Through this filter everything is viewed in the context of how it helps Hillary's 2008 presidential campaign. With the use of really good tin foil hat and the Hillary '08 filter I recently made the following prediction regarding the progress of the current presidential campaign.

At a crucial moment in the campaign a scandal either directly involving Kerry or Edwards or linked to the campaign would be leaked to media. The scandal would be enough to cost Kerry the election but not enough to do serious harm to the Party. Also the leak - coming from the Clintons or one of their lackeys in the DNC - would be made look like it was done by the Republicans. Democrat partisans would dutifully complain about the timing of the story and blame it on Republican dirty tricks while the scandal itself gained surprising mainstream media focus and slowly eroded Kerry's poll numbbers. With no Democrat incumbant in the way, Hillary is virtually guaranteed the nomination in '08. And to top it off, she has a ready made issue of Republican dirty tricks to hammer away at in hope of keeping the worst of her skeletons in their closets.
But who's to say. Even a good tin foil hat has been known to be wrong from time to time.

Posted by: Stephen Macklin at 03:09 PM | No Comments | Add Comment


OPW

One of the things I like the most about the tabbed browsing feature in Apple's Safari browser is that with one click I can simultaneously load all 49 weblogs in my daily read folder of favorites. Each in their own tab. This is not something I would recommend attempting with a dial-up connection though. Some days, like today, as I go through the tabs I am awed by the level of talent. It's kind of a mixed blessing. There is so much great stuff to read but by the time you read it all, you feel that there is really nothing left for you to contribute. Your left with posting a quiz or Other People's Words. So for your reading pleasure, I offer you links to stuff and sites you have probably already read.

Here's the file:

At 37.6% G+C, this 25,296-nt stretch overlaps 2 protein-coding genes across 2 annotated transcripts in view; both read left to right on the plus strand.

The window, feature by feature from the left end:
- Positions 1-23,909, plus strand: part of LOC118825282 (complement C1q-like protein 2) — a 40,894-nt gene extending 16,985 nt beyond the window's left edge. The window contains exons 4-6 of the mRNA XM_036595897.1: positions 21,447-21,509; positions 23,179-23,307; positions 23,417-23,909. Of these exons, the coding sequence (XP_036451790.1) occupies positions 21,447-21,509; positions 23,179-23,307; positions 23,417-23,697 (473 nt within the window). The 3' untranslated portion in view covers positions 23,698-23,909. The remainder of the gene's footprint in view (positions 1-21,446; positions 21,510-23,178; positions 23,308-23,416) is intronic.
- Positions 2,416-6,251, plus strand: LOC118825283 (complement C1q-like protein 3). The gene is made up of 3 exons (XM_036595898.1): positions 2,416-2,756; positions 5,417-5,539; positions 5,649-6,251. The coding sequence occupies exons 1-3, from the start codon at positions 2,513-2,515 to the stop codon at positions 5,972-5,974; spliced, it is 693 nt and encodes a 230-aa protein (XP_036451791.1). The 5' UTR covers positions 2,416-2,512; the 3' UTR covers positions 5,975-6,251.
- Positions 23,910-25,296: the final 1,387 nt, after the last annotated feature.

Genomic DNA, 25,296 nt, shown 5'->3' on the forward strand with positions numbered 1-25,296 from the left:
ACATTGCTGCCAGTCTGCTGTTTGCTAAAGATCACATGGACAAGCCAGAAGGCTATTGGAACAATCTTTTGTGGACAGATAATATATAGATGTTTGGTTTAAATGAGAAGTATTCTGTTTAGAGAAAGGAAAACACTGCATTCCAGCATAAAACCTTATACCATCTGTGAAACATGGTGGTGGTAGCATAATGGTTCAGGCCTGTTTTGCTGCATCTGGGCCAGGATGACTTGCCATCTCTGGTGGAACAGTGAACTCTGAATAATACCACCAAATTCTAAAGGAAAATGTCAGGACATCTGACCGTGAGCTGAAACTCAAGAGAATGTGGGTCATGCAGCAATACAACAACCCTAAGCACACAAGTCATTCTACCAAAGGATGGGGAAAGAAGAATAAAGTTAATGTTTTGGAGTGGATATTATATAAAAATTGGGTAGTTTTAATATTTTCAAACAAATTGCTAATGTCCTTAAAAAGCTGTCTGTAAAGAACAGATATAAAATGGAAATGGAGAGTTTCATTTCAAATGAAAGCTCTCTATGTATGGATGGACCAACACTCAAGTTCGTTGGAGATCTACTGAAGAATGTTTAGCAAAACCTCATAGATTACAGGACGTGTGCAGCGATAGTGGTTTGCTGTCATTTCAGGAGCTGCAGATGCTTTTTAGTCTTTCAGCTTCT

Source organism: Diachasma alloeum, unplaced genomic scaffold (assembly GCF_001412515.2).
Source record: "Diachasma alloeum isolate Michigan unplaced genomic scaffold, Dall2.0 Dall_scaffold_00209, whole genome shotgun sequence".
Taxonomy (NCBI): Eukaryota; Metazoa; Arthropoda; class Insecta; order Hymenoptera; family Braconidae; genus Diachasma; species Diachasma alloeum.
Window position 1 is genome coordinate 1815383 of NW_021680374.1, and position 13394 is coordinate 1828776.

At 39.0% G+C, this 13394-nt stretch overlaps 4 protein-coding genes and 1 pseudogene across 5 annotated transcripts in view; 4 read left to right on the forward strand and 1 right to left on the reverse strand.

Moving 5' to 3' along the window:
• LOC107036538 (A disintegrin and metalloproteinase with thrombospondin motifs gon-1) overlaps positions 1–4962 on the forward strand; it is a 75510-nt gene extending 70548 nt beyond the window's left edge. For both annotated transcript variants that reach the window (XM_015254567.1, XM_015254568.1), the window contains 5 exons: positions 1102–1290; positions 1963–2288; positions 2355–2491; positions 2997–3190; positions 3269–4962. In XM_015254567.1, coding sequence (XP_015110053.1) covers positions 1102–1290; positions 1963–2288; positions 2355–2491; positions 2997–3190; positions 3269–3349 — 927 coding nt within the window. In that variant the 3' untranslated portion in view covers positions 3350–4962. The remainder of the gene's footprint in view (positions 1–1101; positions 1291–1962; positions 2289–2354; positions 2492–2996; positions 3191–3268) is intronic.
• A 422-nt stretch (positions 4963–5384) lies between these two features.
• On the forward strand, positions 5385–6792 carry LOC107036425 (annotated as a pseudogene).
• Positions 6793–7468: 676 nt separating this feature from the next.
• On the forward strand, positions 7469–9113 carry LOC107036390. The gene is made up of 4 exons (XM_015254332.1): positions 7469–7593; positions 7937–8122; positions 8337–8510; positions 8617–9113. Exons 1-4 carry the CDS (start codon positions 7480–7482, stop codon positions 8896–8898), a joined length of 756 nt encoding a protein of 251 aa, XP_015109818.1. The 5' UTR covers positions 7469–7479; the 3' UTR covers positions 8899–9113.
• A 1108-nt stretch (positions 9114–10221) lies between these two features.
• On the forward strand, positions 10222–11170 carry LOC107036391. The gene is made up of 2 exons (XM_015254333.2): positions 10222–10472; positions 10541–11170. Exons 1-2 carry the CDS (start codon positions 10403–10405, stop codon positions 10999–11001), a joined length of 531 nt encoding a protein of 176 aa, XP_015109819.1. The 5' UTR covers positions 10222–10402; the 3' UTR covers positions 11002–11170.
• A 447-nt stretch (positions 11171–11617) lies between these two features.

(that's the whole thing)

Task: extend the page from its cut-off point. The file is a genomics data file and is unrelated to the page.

Steven Den Beste comments on the government of the Philippines. He is not very nice to them.

The Philippines government demonstrated its strength of will and steadfastness by dropping to their knees, begging for mercy and giving the kidnappers everything they wanted.

The technical term for their behavior is "groveling".

Charles at LGF Comments on the U.N. vote in the Israeli Security barrier. He is not very nice to them.
The dictators, cronies, bagmen, and sycophantic toadies of the United Nations General Assembly have voted 150-6 that Israel is violating the human rights of Hamas, Islamic Jihad, and the Al Aqsa Martyrs’ Brigades.

And Israel must immediately cease oppressing the Islamic killers, by tearing down the defensive barrier that has been preventing them from carrying out their sacred mission—slaughtering children on schoolbuses: UN Assembly Tells Israel to Tear Down Barrier.

Words cannot convey my deep, boundless disgust.

Michele at A Small Victory tries valiantly to give a clue to the clueless. She's not very nice to them.
To you, a grave crime against humanity occurs when Whoopi Goldberg loses her Slimfast ads because the owners of the company decided that she no longer was a good representative of their product. She spoke out against the president, against his administration, made jokes about him and she lost an ad contract. She didn't lose her life. She isn't in jail. Her family hasn't been wiped out. Try some perspective.

The Dixie Chicks dissented and made the cover of Entertainment Weekly the next month.

That's America for you. Fascist land of dictatorship, oppression, stifling of dissent and a police state.

Hugh Hewitt guestions how deep the Berger story goes into the Democratic Party. He's not very nice to them.
There's much much more to this, as Berger's slap-dash --at best-- treatment of the nation's secrets in a time of war again underscores the Dems' fundamental unseriousness about national security.